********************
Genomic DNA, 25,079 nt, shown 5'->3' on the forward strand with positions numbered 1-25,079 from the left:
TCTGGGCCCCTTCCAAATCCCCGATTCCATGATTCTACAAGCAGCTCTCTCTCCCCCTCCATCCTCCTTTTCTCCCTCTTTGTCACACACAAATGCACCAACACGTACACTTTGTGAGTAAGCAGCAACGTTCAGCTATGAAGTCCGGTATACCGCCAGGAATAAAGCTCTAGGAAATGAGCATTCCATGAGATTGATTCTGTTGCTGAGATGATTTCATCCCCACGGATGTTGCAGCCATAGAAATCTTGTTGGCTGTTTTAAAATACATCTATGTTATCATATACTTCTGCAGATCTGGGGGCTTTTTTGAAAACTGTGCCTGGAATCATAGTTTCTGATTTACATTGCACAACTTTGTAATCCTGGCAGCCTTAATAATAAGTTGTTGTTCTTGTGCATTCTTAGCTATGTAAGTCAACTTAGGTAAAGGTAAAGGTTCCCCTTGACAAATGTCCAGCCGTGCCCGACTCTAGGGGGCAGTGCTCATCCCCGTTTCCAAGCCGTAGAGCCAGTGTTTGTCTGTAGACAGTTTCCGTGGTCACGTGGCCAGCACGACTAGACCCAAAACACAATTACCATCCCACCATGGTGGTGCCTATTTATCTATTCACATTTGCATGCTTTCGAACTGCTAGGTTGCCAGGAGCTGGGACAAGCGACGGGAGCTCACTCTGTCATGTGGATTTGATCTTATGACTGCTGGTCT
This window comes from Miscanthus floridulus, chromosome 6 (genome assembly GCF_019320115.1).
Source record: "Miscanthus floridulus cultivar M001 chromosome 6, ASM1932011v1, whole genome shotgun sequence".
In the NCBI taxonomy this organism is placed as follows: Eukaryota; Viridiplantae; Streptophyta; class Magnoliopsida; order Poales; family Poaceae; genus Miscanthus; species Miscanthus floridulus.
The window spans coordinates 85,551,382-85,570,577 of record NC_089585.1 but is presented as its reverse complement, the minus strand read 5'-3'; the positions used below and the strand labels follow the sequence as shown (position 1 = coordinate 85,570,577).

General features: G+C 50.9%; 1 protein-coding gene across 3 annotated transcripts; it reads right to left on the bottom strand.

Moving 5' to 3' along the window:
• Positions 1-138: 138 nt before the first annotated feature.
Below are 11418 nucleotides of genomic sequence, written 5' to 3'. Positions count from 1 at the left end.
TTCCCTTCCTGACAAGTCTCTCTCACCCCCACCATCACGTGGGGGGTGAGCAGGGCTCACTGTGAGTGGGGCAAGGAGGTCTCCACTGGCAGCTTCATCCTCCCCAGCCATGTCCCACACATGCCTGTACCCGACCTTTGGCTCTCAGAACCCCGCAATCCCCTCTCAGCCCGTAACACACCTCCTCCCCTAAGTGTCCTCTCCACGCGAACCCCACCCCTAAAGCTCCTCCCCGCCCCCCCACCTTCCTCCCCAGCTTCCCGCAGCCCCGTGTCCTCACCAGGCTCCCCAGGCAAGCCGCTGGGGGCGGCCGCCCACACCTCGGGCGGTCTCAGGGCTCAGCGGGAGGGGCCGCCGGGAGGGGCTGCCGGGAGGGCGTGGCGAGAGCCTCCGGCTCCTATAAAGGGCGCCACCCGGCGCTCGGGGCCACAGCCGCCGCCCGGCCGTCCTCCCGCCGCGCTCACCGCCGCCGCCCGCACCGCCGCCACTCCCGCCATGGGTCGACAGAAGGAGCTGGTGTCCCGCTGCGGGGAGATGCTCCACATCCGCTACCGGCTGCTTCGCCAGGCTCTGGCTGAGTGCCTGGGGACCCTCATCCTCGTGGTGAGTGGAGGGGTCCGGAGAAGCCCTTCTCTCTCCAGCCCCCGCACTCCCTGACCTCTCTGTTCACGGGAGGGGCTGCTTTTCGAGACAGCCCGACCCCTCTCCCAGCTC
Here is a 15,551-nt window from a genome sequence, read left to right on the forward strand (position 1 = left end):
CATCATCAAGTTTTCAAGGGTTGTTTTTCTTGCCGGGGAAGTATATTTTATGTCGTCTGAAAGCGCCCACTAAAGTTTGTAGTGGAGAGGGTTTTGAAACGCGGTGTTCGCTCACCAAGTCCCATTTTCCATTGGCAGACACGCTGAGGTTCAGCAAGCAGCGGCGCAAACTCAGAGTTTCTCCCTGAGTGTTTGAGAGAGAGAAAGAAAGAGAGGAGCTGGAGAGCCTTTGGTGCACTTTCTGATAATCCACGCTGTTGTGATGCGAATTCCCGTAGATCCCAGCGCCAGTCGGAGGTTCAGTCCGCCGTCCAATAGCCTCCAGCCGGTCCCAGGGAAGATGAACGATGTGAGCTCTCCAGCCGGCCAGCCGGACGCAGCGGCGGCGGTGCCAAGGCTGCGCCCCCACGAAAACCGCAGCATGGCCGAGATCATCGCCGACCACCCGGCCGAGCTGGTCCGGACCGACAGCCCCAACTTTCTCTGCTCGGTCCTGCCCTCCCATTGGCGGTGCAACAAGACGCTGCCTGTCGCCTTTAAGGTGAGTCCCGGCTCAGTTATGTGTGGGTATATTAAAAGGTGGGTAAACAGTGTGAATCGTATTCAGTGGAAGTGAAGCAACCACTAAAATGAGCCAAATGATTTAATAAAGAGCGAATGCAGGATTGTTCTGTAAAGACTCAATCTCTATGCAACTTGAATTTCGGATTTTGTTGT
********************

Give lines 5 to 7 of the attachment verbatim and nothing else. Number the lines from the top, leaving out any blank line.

In the NCBI taxonomy this organism is placed as follows: Eukaryota; Viridiplantae; Streptophyta; class Magnoliopsida; order Poales; family Poaceae; genus Miscanthus; species Miscanthus floridulus.
The window spans coordinates 85,551,382-85,570,577 of record NC_089585.1 but is presented as its reverse complement, the minus strand read 5'-3'; the positions used below and the strand labels follow the sequence as shown (position 1 = coordinate 85,570,577).

General features: G+C 50.9%; 1 protein-coding gene across 3 annotated transcripts; it reads right to left on the bottom strand.